One of the most important considerations in dealing in coloured stones is cut. In fact, a good cut is more important for coloured stones than it is for diamonds, and often more difficult to achieve. Each species of coloured stones has different critical angles that will dictate the angles used in cutting. Dichroic and Trichroic stones need special attention to either display or hide the different colours. The secondary green colour in some blue Sapphires should be hidden while the interplay of blue and purple in Tanzanite or the bold purple and yellow of Ametrine are highly desirable.
With finer stones, especially in the Big Three of Sapphire, Ruby and Emerald cut should follow the classic shape for that species. For Sapphire and Ruby it is usually an oval shape and Emerald is usually cut in a rectangular step cut often called an emerald cut. The shapes should be well balanced and pleasing. Look for good colour and brilliance. The better and more expensive the stone, the more attention needs to be paid to cut. If you are knowledgeable about coloured gemstone cuts and the cutting process, a lot of money can be made by buying poorly cut stones at a discount and re-cutting for perfection.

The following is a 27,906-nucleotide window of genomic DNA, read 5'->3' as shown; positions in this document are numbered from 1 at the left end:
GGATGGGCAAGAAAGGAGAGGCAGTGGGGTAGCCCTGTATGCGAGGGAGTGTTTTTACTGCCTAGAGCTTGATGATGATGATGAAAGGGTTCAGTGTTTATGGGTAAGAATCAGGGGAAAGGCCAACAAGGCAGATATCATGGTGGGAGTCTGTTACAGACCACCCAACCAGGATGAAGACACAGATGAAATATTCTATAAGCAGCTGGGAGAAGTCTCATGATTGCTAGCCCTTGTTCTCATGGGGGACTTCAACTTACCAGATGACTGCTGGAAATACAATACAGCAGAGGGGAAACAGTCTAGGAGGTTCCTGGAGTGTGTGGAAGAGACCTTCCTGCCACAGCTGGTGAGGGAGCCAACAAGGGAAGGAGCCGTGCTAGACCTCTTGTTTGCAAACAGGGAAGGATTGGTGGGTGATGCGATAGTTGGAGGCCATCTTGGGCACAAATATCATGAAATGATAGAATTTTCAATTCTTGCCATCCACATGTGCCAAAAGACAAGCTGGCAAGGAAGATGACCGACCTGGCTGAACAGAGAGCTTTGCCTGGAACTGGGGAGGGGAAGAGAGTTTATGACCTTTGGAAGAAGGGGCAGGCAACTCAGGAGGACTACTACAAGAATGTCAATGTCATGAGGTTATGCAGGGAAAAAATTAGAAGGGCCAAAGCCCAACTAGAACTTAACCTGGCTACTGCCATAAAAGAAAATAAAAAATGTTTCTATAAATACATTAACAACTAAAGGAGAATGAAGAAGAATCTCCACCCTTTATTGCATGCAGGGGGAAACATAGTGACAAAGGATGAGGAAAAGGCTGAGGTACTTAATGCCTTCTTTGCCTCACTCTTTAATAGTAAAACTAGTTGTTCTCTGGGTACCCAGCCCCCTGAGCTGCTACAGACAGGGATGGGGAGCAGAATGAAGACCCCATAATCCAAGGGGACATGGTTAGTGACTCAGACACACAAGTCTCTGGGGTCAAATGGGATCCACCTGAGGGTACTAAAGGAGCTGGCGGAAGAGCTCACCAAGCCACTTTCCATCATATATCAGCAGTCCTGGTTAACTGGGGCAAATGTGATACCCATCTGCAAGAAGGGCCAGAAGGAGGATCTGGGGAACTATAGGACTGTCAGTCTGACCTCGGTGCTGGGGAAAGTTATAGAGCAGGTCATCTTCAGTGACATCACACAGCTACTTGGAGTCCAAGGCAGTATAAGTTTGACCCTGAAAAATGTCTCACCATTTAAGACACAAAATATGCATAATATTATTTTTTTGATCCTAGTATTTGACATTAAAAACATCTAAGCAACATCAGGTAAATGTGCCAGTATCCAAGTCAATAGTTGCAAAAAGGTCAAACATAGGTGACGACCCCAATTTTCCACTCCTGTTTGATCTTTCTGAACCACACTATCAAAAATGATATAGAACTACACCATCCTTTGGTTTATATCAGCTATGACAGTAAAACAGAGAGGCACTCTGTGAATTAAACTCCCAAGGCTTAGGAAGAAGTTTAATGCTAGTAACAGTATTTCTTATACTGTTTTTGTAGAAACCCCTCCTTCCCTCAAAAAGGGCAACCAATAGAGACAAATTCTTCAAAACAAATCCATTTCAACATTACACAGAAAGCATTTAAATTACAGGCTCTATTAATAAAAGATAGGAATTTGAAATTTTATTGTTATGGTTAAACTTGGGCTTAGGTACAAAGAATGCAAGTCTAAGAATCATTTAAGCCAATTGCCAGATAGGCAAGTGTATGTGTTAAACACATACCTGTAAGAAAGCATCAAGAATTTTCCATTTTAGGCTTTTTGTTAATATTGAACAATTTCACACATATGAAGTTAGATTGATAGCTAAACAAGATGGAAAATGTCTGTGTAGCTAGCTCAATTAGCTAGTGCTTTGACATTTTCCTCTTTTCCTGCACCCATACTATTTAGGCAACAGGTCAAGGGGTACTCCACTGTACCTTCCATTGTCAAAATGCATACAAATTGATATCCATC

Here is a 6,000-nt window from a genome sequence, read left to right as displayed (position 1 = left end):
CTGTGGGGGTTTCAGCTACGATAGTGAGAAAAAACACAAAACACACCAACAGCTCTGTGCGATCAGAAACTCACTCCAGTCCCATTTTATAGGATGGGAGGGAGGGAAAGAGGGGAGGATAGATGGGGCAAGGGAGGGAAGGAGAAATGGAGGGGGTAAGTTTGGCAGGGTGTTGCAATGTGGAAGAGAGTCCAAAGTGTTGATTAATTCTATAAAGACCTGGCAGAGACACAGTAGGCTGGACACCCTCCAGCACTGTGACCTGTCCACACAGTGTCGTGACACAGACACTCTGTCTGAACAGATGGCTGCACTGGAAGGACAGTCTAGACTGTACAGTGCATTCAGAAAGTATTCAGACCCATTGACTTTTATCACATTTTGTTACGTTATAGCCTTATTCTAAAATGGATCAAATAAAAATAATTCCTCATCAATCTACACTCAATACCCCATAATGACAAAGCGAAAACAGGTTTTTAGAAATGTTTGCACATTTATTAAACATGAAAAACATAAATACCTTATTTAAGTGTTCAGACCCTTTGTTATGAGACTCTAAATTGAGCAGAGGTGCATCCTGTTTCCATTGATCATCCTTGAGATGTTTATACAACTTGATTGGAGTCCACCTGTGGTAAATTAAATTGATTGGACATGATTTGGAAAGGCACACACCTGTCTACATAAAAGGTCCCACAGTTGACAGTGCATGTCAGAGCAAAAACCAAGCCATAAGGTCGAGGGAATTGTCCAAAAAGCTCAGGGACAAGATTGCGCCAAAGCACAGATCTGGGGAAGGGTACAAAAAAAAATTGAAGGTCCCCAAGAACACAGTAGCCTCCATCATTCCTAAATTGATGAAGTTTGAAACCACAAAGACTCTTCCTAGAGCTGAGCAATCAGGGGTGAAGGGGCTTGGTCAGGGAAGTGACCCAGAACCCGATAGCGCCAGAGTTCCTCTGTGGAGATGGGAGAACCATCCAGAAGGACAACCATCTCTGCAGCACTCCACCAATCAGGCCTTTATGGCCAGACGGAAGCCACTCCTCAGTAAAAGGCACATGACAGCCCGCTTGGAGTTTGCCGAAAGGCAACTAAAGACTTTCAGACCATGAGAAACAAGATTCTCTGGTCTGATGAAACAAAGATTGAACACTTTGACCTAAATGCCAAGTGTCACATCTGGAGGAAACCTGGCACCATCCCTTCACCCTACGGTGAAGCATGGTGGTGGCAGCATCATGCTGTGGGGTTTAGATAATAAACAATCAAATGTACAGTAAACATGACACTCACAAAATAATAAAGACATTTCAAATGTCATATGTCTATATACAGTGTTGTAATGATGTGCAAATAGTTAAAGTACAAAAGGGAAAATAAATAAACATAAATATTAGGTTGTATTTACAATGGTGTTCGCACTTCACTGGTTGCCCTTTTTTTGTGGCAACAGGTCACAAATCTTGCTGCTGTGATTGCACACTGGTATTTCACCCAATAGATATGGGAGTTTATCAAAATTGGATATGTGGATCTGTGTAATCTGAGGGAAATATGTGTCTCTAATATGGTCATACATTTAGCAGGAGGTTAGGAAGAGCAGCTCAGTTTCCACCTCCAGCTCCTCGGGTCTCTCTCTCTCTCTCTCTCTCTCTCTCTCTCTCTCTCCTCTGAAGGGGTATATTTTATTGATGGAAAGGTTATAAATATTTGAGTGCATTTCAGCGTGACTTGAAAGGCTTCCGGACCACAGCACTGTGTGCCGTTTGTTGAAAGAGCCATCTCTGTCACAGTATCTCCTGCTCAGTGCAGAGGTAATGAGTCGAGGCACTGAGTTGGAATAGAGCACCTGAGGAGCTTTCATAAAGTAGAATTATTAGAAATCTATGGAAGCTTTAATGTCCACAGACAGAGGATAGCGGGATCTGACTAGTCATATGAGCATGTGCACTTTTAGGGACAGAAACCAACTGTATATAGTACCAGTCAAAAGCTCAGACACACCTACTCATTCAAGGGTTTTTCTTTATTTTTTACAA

Different cuts do matter
Other gemstones are usually cut to shapes that match the shape of the rough. Tourmaline is often cut in a very long step-cut or even a long oval while garnets are usually a more standard round or oval. Fine Imperial Topaz is typically cut in a long pear, oval or marquise to enhance the secondary red colour of the central axis of the crystal.
Stones that are more abundant in larger sizes of rough can be cut a variety of sizes shapes and styles. Amethyst, Citrine and Blue Topaz are found in all shapes, sometimes calibrated and sometimes wildly free-form. Free-form cutting usually takes its shape from what is left of the rough after inclusions and areas of poor colour are removed. In skilled hands these cuts can be spectacular, demanding equal skill from jewellery designer and stone-setters.
Coloured stones can be shaped in ways that are impossible with diamonds. Most coloured stones can accept curved facets. Patterns of concave facets on the pavilion of a brilliant cut stone can add tremendous life to the face-up appearance. Computer controlled faceting machines make these cuts available in commercial quantities. CNC carving mills make sculptural gemstones repeatable.
The bottom line for any coloured stone is to find cuts that are pleasing to the eye, lively, interesting and displays the beauty of the species to its best advantage. Although very high end stones should be cut to the standard shapes, don’t by-pass a different shape if it calls out to you. While there is a lot of science involved in cutting, the final judgement is more of an art form. Buy what attracts you and you can’t go wrong.